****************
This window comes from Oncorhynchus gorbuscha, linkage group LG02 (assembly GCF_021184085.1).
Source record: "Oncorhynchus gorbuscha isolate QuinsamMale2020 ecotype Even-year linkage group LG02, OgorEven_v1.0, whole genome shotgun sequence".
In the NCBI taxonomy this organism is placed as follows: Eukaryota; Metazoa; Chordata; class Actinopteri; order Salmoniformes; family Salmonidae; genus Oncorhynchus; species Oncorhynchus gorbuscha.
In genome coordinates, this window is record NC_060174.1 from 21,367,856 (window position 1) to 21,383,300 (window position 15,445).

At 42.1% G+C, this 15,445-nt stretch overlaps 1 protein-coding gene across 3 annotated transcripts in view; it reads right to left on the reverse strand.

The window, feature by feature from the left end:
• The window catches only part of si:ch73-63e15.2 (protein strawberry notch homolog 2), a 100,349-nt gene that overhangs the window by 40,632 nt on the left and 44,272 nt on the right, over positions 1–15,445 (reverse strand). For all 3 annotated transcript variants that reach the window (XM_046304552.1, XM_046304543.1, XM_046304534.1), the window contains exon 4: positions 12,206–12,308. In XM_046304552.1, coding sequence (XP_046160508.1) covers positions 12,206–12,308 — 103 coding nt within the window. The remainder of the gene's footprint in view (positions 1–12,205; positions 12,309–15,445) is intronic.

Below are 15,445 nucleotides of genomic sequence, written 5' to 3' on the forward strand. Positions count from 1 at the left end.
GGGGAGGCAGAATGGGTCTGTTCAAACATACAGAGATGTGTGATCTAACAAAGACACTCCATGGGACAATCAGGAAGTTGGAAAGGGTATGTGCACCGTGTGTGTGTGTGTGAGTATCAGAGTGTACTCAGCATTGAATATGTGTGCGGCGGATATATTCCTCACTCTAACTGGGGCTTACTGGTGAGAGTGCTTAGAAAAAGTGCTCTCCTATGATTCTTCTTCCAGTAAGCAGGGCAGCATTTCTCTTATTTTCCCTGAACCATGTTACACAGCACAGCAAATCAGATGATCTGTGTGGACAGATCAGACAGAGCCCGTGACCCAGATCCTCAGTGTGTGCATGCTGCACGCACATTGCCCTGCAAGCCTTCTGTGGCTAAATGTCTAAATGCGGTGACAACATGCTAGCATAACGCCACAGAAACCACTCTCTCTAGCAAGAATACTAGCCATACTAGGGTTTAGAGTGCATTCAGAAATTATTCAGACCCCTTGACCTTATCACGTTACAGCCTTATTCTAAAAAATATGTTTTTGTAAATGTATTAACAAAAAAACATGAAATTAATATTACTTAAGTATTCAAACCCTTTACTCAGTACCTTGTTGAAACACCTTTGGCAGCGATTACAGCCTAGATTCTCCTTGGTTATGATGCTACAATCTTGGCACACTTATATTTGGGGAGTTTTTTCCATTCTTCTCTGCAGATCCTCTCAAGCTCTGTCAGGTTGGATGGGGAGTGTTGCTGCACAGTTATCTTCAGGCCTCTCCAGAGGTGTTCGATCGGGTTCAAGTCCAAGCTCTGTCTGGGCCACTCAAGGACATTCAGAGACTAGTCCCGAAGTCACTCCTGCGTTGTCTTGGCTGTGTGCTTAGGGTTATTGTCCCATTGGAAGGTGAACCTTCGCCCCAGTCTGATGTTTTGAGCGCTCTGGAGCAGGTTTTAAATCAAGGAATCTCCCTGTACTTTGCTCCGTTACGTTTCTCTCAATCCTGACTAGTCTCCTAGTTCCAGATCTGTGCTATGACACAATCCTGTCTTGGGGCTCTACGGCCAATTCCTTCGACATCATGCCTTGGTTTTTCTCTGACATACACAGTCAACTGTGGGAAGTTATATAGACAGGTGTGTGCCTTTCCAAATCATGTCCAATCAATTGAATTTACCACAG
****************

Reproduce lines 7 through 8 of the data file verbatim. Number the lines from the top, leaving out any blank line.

• The window catches only part of si:ch73-63e15.2 (protein strawberry notch homolog 2), a 100,349-nt gene that overhangs the window by 40,632 nt on the left and 44,272 nt on the right, over positions 1–15,445 (reverse strand). For all 3 annotated transcript variants that reach the window (XM_046304552.1, XM_046304543.1, XM_046304534.1), the window contains exon 4: positions 12,206–12,308. In XM_046304552.1, coding sequence (XP_046160508.1) covers positions 12,206–12,308 — 103 coding nt within the window. The remainder of the gene's footprint in view (positions 1–12,205; positions 12,309–15,445) is intronic.

Below are 15,445 nucleotides of genomic sequence, written 5' to 3' on the forward strand. Positions count from 1 at the left end.